Six leading Australian-born, international business figures discuss the impact of globalization and technology on Australian business in this examination of the future of business in Australia. The contributors are Rupert Murdoch, president and CEO of News Corporation; Jacques Nasser, former CEO of Ford Motor Company worldwide; Geoff Bible, president and CEO of the Philip Morris Group; Leigh Clifford, CEO of Rio Tinto PLC; Rod Eddington, CEO of British Airways; and Professor Lord May of Oxford, president of the Royal Society and former chief scientific advisor to British Prime Minister Tony Blair.
In her groundbreaking reporting over the past few years, Naomi Klein introduced the term disaster capitalism. Whether covering Baghdad after the U.S. occupation, Sri Lanka in the wake of the tsunami, or New Orleans post-Katrina, she witnessed something remarkably similar. People still reeling from catastrophe were being hit again, this time with economic shock treatment, losing their land and homes to rapid-fire corporate makeovers.The Shock Doctrine retells the story of the most dominant ideology of our time, Milton Friedman’s free market economic revolution.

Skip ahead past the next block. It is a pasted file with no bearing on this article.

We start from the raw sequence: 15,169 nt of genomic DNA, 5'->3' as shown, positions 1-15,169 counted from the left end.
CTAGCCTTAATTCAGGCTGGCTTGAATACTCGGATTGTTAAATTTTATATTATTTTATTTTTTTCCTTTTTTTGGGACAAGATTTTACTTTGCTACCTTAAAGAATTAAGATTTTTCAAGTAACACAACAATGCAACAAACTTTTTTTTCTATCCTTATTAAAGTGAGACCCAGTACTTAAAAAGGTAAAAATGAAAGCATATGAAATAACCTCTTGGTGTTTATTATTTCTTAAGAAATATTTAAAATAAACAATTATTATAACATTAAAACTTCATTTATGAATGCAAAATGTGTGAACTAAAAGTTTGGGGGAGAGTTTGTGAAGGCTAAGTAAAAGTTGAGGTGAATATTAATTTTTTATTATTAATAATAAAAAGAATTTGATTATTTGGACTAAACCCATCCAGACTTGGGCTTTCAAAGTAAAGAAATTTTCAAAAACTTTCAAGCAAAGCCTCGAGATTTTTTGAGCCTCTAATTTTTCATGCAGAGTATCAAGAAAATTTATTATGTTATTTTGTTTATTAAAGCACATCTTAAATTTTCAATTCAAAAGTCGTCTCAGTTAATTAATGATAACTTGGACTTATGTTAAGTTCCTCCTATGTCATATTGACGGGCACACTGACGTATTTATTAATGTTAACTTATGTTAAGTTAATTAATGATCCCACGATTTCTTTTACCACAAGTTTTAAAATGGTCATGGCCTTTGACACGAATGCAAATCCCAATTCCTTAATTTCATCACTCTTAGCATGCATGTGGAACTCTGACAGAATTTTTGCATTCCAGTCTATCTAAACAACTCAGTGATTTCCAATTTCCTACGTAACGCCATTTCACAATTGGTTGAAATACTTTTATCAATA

A groundbreaking book that challenges Americans to reevaluate our views on how corruption and private interests have infiltrated every level of society.From the Tea Party to Occupy Wall Street, however divergent their political views, these groups seem united by one thing: outrage over a system of power and influence that they feel has stolen their livelihoods and liberties. Increasingly, protesters on both ends of the political spectrum and the media are using the word “corrupt” to describe an elusory system of power that has shed any accountability to those it was meant to help and govern.